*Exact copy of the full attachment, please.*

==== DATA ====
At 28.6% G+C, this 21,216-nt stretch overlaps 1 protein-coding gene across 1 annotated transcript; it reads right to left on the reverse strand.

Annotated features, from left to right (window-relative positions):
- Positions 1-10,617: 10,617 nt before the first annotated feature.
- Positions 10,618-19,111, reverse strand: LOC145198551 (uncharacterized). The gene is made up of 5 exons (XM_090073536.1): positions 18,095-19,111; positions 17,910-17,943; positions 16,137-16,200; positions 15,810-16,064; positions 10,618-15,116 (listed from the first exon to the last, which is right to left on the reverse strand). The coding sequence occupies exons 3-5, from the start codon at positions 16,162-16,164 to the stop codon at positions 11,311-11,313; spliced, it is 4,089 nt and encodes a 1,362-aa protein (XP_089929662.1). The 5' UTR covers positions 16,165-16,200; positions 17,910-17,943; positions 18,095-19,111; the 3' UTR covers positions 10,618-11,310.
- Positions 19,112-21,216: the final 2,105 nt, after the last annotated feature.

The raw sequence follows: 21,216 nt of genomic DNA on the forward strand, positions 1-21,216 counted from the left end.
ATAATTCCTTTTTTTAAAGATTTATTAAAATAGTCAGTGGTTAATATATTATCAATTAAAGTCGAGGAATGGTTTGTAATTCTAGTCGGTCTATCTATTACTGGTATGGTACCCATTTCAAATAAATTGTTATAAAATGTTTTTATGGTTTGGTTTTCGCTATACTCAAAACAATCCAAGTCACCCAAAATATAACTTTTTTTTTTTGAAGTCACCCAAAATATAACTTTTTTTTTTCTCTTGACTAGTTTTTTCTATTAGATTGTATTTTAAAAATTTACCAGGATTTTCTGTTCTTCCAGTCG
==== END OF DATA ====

At 28.6% G+C, this 21,216-nt stretch overlaps 1 protein-coding gene across 1 annotated transcript; it reads right to left on the reverse strand.

Annotated features, from left to right (window-relative positions):
- Positions 1-10,617: 10,617 nt before the first annotated feature.
- Positions 10,618-19,111, reverse strand: LOC145198551 (uncharacterized). The gene is made up of 5 exons (XM_090073536.1): positions 18,095-19,111; positions 17,910-17,943; positions 16,137-16,200; positions 15,810-16,064; positions 10,618-15,116 (listed from the first exon to the last, which is right to left on the reverse strand). The coding sequence occupies exons 3-5, from the start codon at positions 16,162-16,164 to the stop codon at positions 11,311-11,313; spliced, it is 4,089 nt and encodes a 1,362-aa protein (XP_089929662.1). The 5' UTR covers positions 16,165-16,200; positions 17,910-17,943; positions 18,095-19,111; the 3' UTR covers positions 10,618-11,310.
- Positions 19,112-21,216: the final 2,105 nt, after the last annotated feature.

The raw sequence follows: 21,216 nt of genomic DNA on the forward strand, positions 1-21,216 counted from the left end.
ATAATTCCTTTTTTTAAAGATTTATTAAAATAGTCAGTGGTTAATATATTATCAATTAAAGTCGAGGAATGGTTTGTAATTCTAGTCGGTCTATCTATTACTGGTATGGTACCCATTTCAAATAAATTGTTATAAAATGTTTTTATGGTTTGGTTTTCGCTATACTCAAAACAATCCAAGTCACCCAAAATATAACTTTTTTTTTTTGAAGTCACCCAAAATATAACTTTTTTTTTTCTCTTGACTAGTTTTTTCTATTAGATTGTATTTTAAAAATTTACCAGGATTTTCTGTTCTTCCAGTCG